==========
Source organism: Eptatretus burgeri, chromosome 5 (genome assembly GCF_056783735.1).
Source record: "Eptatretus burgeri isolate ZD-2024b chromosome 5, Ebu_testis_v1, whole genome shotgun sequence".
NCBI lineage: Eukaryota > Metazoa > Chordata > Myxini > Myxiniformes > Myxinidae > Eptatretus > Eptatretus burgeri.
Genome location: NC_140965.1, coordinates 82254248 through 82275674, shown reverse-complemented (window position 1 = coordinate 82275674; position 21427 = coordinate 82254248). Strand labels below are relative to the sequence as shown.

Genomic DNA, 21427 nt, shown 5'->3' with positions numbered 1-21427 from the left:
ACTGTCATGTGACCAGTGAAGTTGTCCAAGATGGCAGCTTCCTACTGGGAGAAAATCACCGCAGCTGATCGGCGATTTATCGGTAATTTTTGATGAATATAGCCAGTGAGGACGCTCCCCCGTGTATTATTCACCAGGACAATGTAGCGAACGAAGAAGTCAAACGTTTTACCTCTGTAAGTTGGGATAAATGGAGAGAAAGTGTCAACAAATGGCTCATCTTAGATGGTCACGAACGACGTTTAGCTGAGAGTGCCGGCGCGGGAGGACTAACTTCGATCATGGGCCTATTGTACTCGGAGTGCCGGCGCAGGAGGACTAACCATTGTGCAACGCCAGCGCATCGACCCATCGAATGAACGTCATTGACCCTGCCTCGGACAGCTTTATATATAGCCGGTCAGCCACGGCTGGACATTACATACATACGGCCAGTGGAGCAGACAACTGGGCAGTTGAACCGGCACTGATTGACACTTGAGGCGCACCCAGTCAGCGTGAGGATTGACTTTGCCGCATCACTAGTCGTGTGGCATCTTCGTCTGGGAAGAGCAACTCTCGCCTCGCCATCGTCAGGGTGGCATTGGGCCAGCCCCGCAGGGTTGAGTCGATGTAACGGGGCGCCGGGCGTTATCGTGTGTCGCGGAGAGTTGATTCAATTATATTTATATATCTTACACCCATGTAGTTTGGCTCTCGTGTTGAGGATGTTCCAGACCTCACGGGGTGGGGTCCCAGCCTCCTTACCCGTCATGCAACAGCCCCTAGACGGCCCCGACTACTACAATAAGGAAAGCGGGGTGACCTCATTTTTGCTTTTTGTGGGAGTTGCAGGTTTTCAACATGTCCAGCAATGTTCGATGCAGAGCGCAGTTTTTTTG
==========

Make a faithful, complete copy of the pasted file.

Source organism: Eptatretus burgeri, chromosome 5 (genome assembly GCF_056783735.1).
Source record: "Eptatretus burgeri isolate ZD-2024b chromosome 5, Ebu_testis_v1, whole genome shotgun sequence".
NCBI lineage: Eukaryota > Metazoa > Chordata > Myxini > Myxiniformes > Myxinidae > Eptatretus > Eptatretus burgeri.
Genome location: NC_140965.1, coordinates 82254248 through 82275674, shown reverse-complemented (window position 1 = coordinate 82275674; position 21427 = coordinate 82254248). Strand labels below are relative to the sequence as shown.

Genomic DNA, 21427 nt, shown 5'->3' with positions numbered 1-21427 from the left:
ACTGTCATGTGACCAGTGAAGTTGTCCAAGATGGCAGCTTCCTACTGGGAGAAAATCACCGCAGCTGATCGGCGATTTATCGGTAATTTTTGATGAATATAGCCAGTGAGGACGCTCCCCCGTGTATTATTCACCAGGACAATGTAGCGAACGAAGAAGTCAAACGTTTTACCTCTGTAAGTTGGGATAAATGGAGAGAAAGTGTCAACAAATGGCTCATCTTAGATGGTCACGAACGACGTTTAGCTGAGAGTGCCGGCGCGGGAGGACTAACTTCGATCATGGGCCTATTGTACTCGGAGTGCCGGCGCAGGAGGACTAACCATTGTGCAACGCCAGCGCATCGACCCATCGAATGAACGTCATTGACCCTGCCTCGGACAGCTTTATATATAGCCGGTCAGCCACGGCTGGACATTACATACATACGGCCAGTGGAGCAGACAACTGGGCAGTTGAACCGGCACTGATTGACACTTGAGGCGCACCCAGTCAGCGTGAGGATTGACTTTGCCGCATCACTAGTCGTGTGGCATCTTCGTCTGGGAAGAGCAACTCTCGCCTCGCCATCGTCAGGGTGGCATTGGGCCAGCCCCGCAGGGTTGAGTCGATGTAACGGGGCGCCGGGCGTTATCGTGTGTCGCGGAGAGTTGATTCAATTATATTTATATATCTTACACCCATGTAGTTTGGCTCTCGTGTTGAGGATGTTCCAGACCTCACGGGGTGGGGTCCCAGCCTCCTTACCCGTCATGCAACAGCCCCTAGACGGCCCCGACTACTACAATAAGGAAAGCGGGGTGACCTCATTTTTGCTTTTTGTGGGAGTTGCAGGTTTTCAACATGTCCAGCAATGTTCGATGCAGAGCGCAGTTTTTTTG